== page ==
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Eur J Obstet Gynecol Reprod Biol. 2016 Oct;205:72-8. doi: 10.1016/j.ejogrb.2016.08.005. Epub 2016 Aug 10.

Uterine artery pseudoaneurysm: its occurrence after non-traumatic events, and possibility of "without embolization" strategy.

Author information

1
Department of Obstetrics and Gynecology, Jichi Medical University, 3311-1 Shimotsuke, Tochigi 329-0498, Japan.
2
Department of Radiology, Jichi Medical University, 3311-1 Shimotsuke, Tochigi 329-0498, Japan.
3
Department of Obstetrics and Gynecology, Jichi Medical University, 3311-1 Shimotsuke, Tochigi 329-0498, Japan. Electronic address: matsushi@jichi.ac.jp.

Abstract

OBJECTIVES:

Uterine artery pseudoaneurysm (UAP) has been considered to occur very rarely after traumatic delivery/abortion, and is usually detected after its rupture, yielding massive bleeding. Our hypothesis is: some UAP may be undetected without massive bleeding and may spontaneously resolve, and, thus, may not require transarterial embolization (TAE). We attempted: (1) to detect both ruptured and non-ruptured UAP, thereby characterizing candidates of spontaneously resolving UAP, and (2) to confirm that UAP is not rare and not always associated with traumatic events.

STUDY DESIGN:

This was a retrospective observational study of 50 women with angiographically confirmed UAP and treated by TAE. Angiograms and medical charts were retrieved to examine the associations among symptoms, ultrasound findings, and extravasation. Gray-scale ultrasound was performed for all women after delivery or abortion as our routine practice.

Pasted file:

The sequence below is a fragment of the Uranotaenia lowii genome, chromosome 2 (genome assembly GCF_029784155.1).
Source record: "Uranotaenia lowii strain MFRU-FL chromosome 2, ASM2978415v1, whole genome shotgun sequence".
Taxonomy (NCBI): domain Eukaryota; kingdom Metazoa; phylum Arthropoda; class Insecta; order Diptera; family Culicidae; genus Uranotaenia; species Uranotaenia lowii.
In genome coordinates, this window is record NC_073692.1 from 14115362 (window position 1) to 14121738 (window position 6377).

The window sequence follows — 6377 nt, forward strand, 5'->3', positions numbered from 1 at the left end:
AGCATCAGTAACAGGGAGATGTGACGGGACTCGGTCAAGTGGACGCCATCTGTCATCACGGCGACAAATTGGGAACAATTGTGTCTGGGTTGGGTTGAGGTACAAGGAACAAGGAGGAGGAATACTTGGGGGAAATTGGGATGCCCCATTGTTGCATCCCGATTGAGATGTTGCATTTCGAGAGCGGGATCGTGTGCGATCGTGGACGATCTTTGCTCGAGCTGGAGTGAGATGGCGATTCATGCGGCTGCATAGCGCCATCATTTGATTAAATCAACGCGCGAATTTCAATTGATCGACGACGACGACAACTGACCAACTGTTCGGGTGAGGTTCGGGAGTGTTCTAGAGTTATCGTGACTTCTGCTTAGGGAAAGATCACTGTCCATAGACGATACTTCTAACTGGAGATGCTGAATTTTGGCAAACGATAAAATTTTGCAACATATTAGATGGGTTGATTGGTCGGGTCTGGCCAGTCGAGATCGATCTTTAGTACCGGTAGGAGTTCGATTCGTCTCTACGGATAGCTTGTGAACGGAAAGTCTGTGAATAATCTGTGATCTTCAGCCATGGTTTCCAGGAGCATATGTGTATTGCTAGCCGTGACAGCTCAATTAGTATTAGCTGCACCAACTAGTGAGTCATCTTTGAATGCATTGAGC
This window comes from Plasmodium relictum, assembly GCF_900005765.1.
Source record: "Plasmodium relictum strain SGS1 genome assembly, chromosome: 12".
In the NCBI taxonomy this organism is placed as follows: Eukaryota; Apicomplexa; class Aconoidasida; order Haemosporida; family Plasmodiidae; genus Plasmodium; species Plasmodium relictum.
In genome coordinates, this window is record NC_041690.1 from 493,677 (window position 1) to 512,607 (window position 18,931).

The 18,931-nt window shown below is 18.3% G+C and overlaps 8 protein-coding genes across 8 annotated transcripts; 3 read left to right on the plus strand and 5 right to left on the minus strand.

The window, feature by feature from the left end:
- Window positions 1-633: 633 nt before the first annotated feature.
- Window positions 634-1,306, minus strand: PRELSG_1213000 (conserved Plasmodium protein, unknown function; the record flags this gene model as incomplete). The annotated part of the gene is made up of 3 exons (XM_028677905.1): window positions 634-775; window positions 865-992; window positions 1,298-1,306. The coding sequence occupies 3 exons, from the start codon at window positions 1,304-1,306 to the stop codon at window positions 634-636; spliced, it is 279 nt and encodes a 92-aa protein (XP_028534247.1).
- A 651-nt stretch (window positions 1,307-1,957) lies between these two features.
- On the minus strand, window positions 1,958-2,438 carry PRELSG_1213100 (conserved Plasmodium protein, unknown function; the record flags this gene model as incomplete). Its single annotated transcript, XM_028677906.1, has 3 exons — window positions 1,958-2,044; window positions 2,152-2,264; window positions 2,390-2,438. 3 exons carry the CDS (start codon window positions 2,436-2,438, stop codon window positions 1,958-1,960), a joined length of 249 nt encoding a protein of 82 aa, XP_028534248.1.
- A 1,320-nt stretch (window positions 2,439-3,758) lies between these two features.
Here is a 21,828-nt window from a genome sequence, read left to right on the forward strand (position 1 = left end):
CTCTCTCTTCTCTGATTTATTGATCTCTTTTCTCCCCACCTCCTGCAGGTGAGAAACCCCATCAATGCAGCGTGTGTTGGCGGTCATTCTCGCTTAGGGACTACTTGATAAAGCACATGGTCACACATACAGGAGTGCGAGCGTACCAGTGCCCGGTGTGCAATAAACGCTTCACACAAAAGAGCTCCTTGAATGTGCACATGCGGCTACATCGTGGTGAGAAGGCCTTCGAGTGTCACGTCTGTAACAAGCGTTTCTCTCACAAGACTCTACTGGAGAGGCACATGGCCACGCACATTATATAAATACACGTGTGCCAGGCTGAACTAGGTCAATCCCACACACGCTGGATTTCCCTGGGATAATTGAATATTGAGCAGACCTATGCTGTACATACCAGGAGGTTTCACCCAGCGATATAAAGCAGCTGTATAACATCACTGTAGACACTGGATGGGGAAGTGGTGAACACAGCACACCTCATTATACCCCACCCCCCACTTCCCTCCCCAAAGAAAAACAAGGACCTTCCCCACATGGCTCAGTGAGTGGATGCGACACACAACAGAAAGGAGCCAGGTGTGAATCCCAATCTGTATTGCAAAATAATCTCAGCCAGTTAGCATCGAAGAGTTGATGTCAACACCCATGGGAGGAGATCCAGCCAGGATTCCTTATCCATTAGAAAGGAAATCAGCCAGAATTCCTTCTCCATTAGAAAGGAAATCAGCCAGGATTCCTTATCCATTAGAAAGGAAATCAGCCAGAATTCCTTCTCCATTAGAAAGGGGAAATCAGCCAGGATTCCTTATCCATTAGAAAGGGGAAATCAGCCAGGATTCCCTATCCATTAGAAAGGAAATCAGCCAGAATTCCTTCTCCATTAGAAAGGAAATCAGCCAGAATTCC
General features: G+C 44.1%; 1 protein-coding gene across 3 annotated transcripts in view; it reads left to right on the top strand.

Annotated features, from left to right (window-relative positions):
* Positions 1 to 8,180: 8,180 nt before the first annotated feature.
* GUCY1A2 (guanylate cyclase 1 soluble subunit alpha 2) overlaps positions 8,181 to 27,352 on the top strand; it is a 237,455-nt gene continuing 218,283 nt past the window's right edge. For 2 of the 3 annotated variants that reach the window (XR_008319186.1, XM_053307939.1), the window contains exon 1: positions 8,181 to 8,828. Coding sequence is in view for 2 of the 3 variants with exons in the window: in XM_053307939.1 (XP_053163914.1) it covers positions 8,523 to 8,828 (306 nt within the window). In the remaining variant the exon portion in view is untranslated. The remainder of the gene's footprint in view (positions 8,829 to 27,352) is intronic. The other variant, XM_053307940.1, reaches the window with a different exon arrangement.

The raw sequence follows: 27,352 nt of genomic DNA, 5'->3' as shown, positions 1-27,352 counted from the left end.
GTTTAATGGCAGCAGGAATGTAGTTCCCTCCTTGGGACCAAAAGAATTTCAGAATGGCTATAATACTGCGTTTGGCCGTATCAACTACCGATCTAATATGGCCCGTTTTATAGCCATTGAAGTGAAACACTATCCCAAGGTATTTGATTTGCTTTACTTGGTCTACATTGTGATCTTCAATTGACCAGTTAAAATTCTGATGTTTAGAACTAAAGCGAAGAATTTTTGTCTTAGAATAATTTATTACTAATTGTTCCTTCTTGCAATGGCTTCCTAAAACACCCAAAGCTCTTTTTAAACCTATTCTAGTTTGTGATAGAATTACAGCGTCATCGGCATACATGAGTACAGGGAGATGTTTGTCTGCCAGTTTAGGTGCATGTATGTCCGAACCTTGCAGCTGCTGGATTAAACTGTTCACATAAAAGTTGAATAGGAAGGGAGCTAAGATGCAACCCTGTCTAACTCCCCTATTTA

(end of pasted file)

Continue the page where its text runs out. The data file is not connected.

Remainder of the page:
RESULTS:

UAP occurred in 3-6/1000 deliveries and 40% occurred after non-traumatic deliveries/abortion. While 36% had active vaginal bleeding at admission, 64% did not. While 100% of patients with current active bleeding showed extravasation from the pseudoaneurysmal sac, patients without it showed a varied incidence of extravasation depending on the bleeding pattern/history and ultrasound findings. Interestingly, all patients with current bleeding (-), bleeding history (+), and ultrasound-discernable-intrauterine low echoic mass (-) were devoid of extravasation, suggesting that UAP may show progression to thrombosis and, thus, resolve spontaneously.

CONCLUSIONS:

UAP may not be so rare and not associated with traumatic delivery/abortion. Some UAP may resolve, and, thus, may not require TAE, at least immediately.

KEYWORDS:

Postabortal hemorrhage; Postpartum hemorrhage; Pseudoaneurysm; Transarterial embolization; Uterine artery pseudoaneurysm

PMID:
27567362
DOI:
10.1016/j.ejogrb.2016.08.005
[Indexed for MEDLINE]

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